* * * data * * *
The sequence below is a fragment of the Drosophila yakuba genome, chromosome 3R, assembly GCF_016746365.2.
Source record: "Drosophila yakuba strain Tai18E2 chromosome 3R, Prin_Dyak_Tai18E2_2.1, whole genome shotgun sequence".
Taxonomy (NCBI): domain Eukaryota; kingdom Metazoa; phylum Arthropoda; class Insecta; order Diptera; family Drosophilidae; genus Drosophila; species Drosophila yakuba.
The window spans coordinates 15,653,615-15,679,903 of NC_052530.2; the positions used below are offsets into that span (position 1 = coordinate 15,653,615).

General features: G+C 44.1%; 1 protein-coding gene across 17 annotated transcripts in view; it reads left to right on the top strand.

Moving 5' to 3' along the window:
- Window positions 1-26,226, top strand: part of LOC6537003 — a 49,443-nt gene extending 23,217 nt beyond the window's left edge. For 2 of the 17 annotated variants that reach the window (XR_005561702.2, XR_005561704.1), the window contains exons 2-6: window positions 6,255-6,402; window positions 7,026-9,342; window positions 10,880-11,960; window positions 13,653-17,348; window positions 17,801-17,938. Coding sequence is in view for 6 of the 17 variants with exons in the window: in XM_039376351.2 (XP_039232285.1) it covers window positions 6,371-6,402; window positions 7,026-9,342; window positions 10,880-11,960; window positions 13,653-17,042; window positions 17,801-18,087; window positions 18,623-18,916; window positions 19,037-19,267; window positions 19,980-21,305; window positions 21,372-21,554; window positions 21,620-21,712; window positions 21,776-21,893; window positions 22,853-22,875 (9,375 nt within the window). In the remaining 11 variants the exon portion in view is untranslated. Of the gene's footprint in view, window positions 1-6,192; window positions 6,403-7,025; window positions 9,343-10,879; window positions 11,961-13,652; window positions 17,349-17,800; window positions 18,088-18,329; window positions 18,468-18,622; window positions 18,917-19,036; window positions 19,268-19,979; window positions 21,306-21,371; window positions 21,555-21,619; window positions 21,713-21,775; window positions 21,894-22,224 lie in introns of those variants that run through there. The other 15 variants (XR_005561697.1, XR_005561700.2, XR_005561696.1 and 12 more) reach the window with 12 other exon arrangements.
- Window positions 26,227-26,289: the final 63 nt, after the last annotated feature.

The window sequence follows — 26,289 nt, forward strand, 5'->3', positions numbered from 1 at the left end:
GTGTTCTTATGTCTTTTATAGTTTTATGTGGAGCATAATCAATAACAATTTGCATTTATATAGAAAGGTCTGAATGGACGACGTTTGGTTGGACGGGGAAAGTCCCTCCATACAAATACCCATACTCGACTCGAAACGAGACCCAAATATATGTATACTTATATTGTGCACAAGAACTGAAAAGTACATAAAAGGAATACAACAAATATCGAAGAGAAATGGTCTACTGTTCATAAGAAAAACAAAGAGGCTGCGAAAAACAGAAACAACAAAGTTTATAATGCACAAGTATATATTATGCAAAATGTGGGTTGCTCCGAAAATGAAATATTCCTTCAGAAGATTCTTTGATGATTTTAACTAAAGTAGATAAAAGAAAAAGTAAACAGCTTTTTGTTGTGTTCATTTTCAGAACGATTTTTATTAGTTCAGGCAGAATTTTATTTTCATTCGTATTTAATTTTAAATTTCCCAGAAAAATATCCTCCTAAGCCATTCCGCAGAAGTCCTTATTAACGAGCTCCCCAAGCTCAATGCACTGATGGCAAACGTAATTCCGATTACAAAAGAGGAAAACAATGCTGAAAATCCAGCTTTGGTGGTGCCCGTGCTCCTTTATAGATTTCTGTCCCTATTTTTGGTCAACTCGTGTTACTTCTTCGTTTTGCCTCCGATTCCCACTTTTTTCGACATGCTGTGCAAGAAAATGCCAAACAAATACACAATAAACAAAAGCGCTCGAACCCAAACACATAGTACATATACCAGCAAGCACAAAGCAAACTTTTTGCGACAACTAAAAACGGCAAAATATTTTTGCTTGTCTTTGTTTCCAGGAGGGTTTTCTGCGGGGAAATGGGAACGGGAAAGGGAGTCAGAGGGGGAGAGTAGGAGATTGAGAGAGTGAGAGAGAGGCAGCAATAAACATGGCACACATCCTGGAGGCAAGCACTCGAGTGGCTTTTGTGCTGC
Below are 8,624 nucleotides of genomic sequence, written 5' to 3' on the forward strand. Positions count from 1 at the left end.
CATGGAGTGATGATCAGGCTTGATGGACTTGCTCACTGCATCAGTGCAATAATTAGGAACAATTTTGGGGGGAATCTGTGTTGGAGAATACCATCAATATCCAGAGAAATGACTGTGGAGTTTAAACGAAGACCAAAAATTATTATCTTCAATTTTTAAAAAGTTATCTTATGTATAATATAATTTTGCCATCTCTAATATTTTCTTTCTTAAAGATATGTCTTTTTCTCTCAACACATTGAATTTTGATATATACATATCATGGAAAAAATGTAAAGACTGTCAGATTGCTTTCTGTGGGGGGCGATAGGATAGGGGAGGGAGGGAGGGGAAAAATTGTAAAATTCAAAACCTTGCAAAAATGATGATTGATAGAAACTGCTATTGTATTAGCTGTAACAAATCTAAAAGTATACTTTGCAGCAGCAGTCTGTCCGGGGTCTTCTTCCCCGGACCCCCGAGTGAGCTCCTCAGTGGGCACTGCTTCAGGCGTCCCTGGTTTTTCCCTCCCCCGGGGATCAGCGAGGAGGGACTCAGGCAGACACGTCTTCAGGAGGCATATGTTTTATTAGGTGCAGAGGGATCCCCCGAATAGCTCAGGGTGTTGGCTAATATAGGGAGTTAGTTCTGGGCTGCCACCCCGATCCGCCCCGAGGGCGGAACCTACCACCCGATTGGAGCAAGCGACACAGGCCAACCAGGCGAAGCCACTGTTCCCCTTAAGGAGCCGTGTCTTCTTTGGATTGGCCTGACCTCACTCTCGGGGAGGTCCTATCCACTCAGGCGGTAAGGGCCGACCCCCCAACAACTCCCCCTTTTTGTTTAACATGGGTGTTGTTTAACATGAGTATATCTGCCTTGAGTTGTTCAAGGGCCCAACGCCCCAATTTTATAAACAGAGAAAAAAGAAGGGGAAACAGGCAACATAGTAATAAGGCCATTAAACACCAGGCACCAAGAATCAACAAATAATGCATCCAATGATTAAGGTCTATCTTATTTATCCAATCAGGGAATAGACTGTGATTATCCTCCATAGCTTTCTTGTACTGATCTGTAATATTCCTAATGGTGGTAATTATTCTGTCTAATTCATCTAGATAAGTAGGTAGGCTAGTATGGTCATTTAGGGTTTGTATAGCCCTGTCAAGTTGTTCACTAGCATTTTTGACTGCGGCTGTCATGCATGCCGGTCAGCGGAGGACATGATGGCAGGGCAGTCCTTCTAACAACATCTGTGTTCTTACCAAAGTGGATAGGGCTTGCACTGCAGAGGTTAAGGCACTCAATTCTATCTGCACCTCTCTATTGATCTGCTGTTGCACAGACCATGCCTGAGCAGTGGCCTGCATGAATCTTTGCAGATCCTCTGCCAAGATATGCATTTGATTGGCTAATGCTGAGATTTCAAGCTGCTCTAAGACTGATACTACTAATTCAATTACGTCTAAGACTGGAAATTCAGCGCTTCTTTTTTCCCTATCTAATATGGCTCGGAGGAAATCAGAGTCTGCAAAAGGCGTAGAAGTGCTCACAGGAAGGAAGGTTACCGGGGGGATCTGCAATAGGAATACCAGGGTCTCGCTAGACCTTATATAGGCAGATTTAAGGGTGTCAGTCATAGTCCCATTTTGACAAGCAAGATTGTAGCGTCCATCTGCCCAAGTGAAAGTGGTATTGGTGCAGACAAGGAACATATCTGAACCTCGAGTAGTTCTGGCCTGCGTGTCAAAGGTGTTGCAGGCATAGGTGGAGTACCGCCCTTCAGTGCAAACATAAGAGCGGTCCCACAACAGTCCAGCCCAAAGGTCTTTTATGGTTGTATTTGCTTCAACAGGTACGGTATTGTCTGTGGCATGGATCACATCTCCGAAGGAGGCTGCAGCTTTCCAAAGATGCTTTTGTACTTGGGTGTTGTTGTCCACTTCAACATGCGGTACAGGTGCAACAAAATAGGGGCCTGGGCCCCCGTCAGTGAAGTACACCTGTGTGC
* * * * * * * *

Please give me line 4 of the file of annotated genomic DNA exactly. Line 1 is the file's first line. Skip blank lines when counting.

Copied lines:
The window spans coordinates 15,653,615-15,679,903 of NC_052530.2; the positions used below are offsets into that span (position 1 = coordinate 15,653,615).